U.S. Fourth Circuit - The FindLaw 4th Circuit Court of Appeals Opinion Summaries Blog

October 2013 Archives

VA's 'Certificate of Need' Law Pretty Much Unconstitutional

Virginia has this pretty onerous rule. If a medical service provider wishes to open a facility in a Virginia market, it has to first obtain a certificate of need. Not only does the certificate cost significant money, but it requires navigating a maze of bureaucratic processes to complete the approximately seven-month process. And if any person (including competing existing businesses) requests an "informal fact-finding" session, the process can take years.

Does it violate the dormant interstate commerce clause? It seems likely that it does -- it places a hefty burden on new operations, one if its purposes is to protect "existing" (by definition, in state) businesses, etc. And while the district court dismissed two plaintiff medical companies' claims, the Fourth Circuit, in an unusually direct reversal, all but killed the law.

Judge's Bad Call on Cross-Exam Gets Defendant New Trial

Cross-examination is fun. You ask a series of rapid-fire questions, ones that you hopefully know the answers to (surprises are rarely a good thing), and attempt to undermine the witness's testimony, either by catching him in an outright lie, or by exposing weaknesses in his story.

Your quest to make the witness look like a jackass in front of the jury is guaranteed by the Confrontation Clause of Sixth Amendment to the U.S. Constitution, incorporated to the states via the Fourteenth Amendment. This is all basic stuff, right? Stuff you'd learn in law school, maybe even during 1L year, right?

Sometimes, it isn't as easy in practice.

Risen Reporter's Shield Case Gets En Banc Denial, With Dissent

After the decision, and the amicus briefs, comes the expected denial. Next stop SCOTUS?

James Risen had a lot of inside information about the CIA, which he revealed in his book State of War. We're all pretty certain that the information came from Jeffrey Sterling, a disgruntled former agent, as he's the common link to a lot of the information about a variety of operations. The government, however, contends that only Risen can provide a direct link to the leaks.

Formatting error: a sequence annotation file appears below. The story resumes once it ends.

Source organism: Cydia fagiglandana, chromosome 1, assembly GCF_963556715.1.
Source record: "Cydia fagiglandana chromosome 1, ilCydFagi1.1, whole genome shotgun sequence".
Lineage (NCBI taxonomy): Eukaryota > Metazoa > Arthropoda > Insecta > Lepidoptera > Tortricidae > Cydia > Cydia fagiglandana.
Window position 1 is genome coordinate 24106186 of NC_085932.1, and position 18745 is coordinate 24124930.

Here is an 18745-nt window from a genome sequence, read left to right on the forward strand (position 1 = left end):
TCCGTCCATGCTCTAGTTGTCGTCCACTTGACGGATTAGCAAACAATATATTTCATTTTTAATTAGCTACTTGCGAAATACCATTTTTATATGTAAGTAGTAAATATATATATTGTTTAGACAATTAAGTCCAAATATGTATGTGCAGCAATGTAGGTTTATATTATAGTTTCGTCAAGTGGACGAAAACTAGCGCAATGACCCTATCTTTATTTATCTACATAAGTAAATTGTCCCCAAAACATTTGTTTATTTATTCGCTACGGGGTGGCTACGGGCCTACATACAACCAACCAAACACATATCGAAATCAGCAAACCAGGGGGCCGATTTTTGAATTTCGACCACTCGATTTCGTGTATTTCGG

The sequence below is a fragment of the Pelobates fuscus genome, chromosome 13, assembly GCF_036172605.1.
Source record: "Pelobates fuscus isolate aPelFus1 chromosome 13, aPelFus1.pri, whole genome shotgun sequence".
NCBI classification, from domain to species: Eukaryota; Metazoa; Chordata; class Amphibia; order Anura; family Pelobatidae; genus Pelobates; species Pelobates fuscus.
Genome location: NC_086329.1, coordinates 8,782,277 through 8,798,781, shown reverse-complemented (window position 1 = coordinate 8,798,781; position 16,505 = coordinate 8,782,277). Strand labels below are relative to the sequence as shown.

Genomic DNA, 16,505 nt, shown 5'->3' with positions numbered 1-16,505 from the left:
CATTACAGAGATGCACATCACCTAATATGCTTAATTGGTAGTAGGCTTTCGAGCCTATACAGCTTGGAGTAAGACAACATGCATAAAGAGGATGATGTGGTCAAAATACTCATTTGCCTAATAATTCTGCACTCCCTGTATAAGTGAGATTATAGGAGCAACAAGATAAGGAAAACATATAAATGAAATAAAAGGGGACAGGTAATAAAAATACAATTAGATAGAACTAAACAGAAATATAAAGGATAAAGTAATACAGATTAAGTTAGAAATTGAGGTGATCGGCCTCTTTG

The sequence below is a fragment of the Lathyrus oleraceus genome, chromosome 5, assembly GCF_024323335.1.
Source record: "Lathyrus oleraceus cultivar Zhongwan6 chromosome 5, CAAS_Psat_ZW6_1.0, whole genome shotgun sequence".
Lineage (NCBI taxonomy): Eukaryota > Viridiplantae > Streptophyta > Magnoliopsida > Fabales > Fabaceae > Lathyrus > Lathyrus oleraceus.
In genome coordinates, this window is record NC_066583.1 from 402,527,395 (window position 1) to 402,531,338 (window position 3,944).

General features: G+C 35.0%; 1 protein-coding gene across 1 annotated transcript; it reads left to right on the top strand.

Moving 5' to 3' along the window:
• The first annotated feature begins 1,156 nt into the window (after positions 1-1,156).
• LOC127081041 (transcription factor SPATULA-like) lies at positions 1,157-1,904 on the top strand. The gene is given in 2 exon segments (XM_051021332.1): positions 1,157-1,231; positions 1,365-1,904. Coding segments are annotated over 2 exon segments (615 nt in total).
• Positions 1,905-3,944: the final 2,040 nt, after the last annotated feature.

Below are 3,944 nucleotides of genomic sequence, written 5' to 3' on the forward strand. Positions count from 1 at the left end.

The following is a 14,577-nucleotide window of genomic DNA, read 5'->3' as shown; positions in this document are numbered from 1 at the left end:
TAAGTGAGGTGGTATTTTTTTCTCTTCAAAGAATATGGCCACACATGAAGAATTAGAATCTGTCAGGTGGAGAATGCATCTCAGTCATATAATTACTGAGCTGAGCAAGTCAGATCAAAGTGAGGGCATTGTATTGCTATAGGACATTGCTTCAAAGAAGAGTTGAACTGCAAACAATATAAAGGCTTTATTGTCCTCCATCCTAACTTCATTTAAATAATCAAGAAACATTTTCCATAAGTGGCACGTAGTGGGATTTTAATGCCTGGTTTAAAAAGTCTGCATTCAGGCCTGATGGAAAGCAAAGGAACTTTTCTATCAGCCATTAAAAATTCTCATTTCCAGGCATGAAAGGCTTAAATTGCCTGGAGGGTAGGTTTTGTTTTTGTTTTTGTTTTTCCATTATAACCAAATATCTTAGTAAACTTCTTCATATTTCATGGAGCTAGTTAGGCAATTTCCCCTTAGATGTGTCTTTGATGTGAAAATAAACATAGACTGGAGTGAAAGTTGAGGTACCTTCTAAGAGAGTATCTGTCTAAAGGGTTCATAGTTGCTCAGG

The issue in the case is pretty fundamental: does the Supreme Court's holding in Branzburg v. Hayes really prohibit reporters from invoking the First Amendment to refuse to testify about their sources to a grand jury (and in other legal proceedings)?

Local Judge, Lawyer Implicated in Disability Fraud Scheme

The Eric C. Conn Law Complex is an interesting place. From the photos and videos of the welded-together trailers, to the Lincoln Monument and Statue of Liberty replicas on the lot, the setting is reminiscent of every lawyer stereotype the rest of us laugh about. Uproxx calls him the "Real life Saul Goodman," which isn't too far off, except the whole criminal aspect.

Except, that's exactly what the federal government is calling him.

Earlier this week, a Congressional report implicated Conn and retired Administrative Law Judge David B. Daugherty in a Social Security disability scheme that processed thousands of claims in "assembly-line fashion. The report accuses Conn of using manufactured evidence in claims brought before Judge Daugherty, which were rubber stamped en masse by the now-retired judge, reports The Associated Press.

4th Shut Out of SCOTUS So Far, But Guns and Libertarians Await

This is odd.

Out of all of the thirteen circuits, only one, the Fourth Circuit, has zero cases set for argument before the High Court. As part of our Supreme Court Week here at FindLaw, we're going through the big cases in each circuit that sit before SCOTUS, yet, for the Fourth there are none, nor are there any state cases from Maryland, North Carolina, South Carolina, Virginia, or West Virginia, according to Cert Pool.

None, for now. Though this circuit was shut out of the early grants and arguments, there are currently 126 petitions for certiorari from this circuit, plus a handful from each state, and here are a few that have gathered amici interest.

Judge Andre Davis, Obama Appointee, Will Take Senior Status

It looks like a spot is about to open up on the Fourth Circuit, the first vacancy since Judge Thacker was confirmed for the court's final vacancy last year.

Judge Andre Davis, an appointee of President Obama in 2009, will take senior status in February 2014, reports the Maryland Appellate Blog. He is the youngest of three Maryland-based Fourth Circuit judges, and has only been on the Fourth Circuit Court of Appeals for a few years, but is eligible for senior status at the age of 65, after serving nearly two decades on the federal bench.

Judge Davis has been a federal judge since 1995, when he was appointed to the U.S. District Court by President Clinton. The Maryland Appellate Blog notes that he was first nominated for the Fourth Circuit in 2000, but was not confirmed during his first go-round.

Antique Firearms, Black Powder Ammo in Felon-in-Possession Case

When is a gun not a gun? When it's really, really old, apparently.

Thomas Royal is a felon. Felons can't have guns or ammo, per the Gun Control Act, but that same act creates an interesting loophole: antique arms. Royal, when he was tased by police officers, was packing an antique Iver Johnson break-open revolver, .32 caliber, which was apparently manufactured "in or before 1898." That meant, per the GCA, that he was not violating the law.

Except he also had bullets.